All was going according to plan when Wallace flicked a close-range effort wide of the exposed Andy Crawford. ‘Really, that should have settled us,’ said the man known as Wispy. ‘Maybe it came too early, but we didn’t attack consistently as we knew we could. The fans sensed it, too. If it remained like that, we only had to beat Dunfermline in the last game and, irrespective of what Rangers achieved, the title was ours. It was difficult to get that thought out of your head.’

Morton rarely threatened until, suddenly and without warning, a gap appeared on the edge of the box. Taylor took a touch before drilling the ball wide of the diving Simpson. Hush. Stan Rankin, the Morton defender, rushed forward to have another boot of the ball as it settled in the net and got himself entangled in the mesh. While he tried to get back to his feet, his team-mates were racing around Celtic Park dancing jigs of delight to complete silence. Clearly, this wasn’t in the script.

THE JUGGERNAUT…John Hughes brought flair and power to the Celtic attack.

Gemmell recalled, ‘To be honest, we didn’t see it coming. We had been playing reasonably well, keeping possession, but it was also true we weren’t exactly overworking their goalkeeper. Wispy had taken his goal superbly and with guys like him, Bobby Lennox, Jimmy Johnstone and John Hughes up in attack, you always fancied getting a goal or two. I don’t remember us being particularly nervous that day, but you will get occasions when the ball refuses to run for you. Without taking anything away from the effort that the Morton boys put in, I think that was their only shot at our goal that entire afternoon.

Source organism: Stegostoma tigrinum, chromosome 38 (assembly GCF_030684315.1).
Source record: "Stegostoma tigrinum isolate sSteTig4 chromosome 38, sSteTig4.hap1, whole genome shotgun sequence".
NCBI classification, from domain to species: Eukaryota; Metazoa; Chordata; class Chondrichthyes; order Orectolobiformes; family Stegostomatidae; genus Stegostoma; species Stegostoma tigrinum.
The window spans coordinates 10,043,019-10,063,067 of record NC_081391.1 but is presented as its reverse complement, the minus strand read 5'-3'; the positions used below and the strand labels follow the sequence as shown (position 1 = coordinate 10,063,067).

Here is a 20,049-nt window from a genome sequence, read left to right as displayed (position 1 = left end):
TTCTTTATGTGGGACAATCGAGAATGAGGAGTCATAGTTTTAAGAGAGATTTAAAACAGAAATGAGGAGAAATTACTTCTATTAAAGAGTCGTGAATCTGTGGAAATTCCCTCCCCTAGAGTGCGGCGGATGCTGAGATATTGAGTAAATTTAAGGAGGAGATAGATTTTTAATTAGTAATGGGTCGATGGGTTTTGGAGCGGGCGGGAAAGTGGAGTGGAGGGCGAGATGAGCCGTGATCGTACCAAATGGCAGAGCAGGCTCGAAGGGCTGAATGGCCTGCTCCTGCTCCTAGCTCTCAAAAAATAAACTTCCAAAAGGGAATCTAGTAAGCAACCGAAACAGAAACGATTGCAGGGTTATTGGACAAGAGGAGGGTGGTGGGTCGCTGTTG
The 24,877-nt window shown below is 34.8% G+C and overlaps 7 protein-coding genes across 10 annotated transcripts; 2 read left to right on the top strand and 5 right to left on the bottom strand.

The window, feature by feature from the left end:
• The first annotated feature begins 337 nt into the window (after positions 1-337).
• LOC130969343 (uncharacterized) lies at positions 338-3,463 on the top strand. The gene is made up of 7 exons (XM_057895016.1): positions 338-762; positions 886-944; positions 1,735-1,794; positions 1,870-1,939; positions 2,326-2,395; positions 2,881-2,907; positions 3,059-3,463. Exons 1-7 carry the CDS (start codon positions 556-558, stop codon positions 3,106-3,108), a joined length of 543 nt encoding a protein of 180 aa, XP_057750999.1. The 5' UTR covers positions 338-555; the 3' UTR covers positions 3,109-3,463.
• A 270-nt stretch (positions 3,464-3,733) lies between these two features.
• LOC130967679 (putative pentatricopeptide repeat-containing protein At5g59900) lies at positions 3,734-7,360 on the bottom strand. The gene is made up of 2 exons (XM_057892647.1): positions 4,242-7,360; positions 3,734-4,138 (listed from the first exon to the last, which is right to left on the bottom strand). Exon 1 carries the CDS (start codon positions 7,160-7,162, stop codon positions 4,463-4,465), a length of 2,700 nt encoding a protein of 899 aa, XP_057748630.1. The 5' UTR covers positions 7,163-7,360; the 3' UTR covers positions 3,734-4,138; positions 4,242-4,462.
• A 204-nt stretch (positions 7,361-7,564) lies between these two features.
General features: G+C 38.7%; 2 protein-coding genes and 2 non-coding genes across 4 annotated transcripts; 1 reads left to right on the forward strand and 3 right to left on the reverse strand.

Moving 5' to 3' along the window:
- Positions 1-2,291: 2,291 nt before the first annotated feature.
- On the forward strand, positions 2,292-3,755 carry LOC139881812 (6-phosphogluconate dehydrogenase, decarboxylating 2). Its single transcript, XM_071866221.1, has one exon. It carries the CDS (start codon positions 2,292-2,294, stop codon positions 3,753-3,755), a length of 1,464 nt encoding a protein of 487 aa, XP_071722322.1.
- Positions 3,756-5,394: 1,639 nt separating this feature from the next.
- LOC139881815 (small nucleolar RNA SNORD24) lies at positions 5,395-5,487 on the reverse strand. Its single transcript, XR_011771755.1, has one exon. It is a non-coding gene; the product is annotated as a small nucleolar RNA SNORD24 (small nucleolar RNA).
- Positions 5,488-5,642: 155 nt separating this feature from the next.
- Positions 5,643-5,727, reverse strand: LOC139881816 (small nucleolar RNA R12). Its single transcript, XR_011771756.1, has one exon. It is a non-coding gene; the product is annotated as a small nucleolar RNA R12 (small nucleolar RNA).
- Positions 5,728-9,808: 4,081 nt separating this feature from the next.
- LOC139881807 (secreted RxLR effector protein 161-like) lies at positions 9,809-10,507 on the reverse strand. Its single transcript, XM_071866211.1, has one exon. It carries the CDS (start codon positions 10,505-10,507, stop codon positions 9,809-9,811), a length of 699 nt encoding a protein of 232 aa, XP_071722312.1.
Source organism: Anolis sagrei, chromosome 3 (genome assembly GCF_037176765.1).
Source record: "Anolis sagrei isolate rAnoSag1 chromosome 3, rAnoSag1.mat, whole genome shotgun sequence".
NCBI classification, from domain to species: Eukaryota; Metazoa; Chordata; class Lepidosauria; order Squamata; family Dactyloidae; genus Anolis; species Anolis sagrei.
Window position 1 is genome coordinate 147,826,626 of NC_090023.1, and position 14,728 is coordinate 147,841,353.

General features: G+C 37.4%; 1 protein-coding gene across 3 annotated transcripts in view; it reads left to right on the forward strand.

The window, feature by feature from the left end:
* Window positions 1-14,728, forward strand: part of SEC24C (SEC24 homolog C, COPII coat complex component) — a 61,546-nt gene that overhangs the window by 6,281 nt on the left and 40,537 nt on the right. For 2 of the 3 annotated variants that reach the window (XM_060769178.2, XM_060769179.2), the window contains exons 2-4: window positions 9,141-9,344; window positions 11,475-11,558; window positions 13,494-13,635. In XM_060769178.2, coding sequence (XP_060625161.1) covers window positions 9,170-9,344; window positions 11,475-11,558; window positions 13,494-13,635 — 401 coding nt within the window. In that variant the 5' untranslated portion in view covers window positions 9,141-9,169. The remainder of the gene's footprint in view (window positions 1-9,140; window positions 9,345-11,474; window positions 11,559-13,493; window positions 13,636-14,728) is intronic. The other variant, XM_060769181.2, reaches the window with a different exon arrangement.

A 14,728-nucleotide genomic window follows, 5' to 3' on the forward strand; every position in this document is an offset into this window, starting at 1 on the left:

‘At half-time, we didn’t appear unduly worried. Big Jock always did good work during this period. He would make sharp observations, point out a few things. I never once saw him fazed in these situations. He had a sharp eye for detail. And you only needed one look at the quality within our ranks and there was no need to panic. We still had a full forty-five minutes to play against Morton and, to a man, we believed we would get at least one more goal. Every single Celtic player who filtered out of that tunnel for the second-half was of that opinion.

‘We had put so much effort into getting ourselves in this position that it was really unimaginable that we would fail now in front of our fans. The advantage had been passed to us and we had no intention of handing it back to Rangers. We realised they were playing Kilmarnock at Rugby Park at the same time, but we didn’t even know their half-time score. Nor were we interested. It was all about what we did and not what was happening in Ayrshire.’